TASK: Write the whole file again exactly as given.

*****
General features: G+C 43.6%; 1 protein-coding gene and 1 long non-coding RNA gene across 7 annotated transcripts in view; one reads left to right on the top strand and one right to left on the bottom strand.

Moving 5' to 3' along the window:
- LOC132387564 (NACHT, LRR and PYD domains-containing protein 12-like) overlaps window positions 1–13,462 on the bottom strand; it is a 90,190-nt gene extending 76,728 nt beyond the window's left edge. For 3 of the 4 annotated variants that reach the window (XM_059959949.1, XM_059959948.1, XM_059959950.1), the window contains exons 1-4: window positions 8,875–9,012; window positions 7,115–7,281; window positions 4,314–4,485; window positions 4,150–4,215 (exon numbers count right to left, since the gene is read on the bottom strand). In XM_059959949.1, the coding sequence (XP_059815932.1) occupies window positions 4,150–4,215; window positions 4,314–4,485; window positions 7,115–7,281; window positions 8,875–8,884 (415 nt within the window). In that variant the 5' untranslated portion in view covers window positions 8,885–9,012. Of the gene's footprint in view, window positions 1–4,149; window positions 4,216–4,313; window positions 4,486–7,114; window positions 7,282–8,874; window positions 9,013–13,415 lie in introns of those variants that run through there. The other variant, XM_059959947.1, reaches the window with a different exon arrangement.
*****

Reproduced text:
General features: G+C 43.6%; 1 protein-coding gene and 1 long non-coding RNA gene across 7 annotated transcripts in view; one reads left to right on the top strand and one right to left on the bottom strand.

Moving 5' to 3' along the window:
- LOC132387564 (NACHT, LRR and PYD domains-containing protein 12-like) overlaps window positions 1–13,462 on the bottom strand; it is a 90,190-nt gene extending 76,728 nt beyond the window's left edge. For 3 of the 4 annotated variants that reach the window (XM_059959949.1, XM_059959948.1, XM_059959950.1), the window contains exons 1-4: window positions 8,875–9,012; window positions 7,115–7,281; window positions 4,314–4,485; window positions 4,150–4,215 (exon numbers count right to left, since the gene is read on the bottom strand). In XM_059959949.1, the coding sequence (XP_059815932.1) occupies window positions 4,150–4,215; window positions 4,314–4,485; window positions 7,115–7,281; window positions 8,875–8,884 (415 nt within the window). In that variant the 5' untranslated portion in view covers window positions 8,885–9,012. Of the gene's footprint in view, window positions 1–4,149; window positions 4,216–4,313; window positions 4,486–7,114; window positions 7,282–8,874; window positions 9,013–13,415 lie in introns of those variants that run through there. The other variant, XM_059959947.1, reaches the window with a different exon arrangement.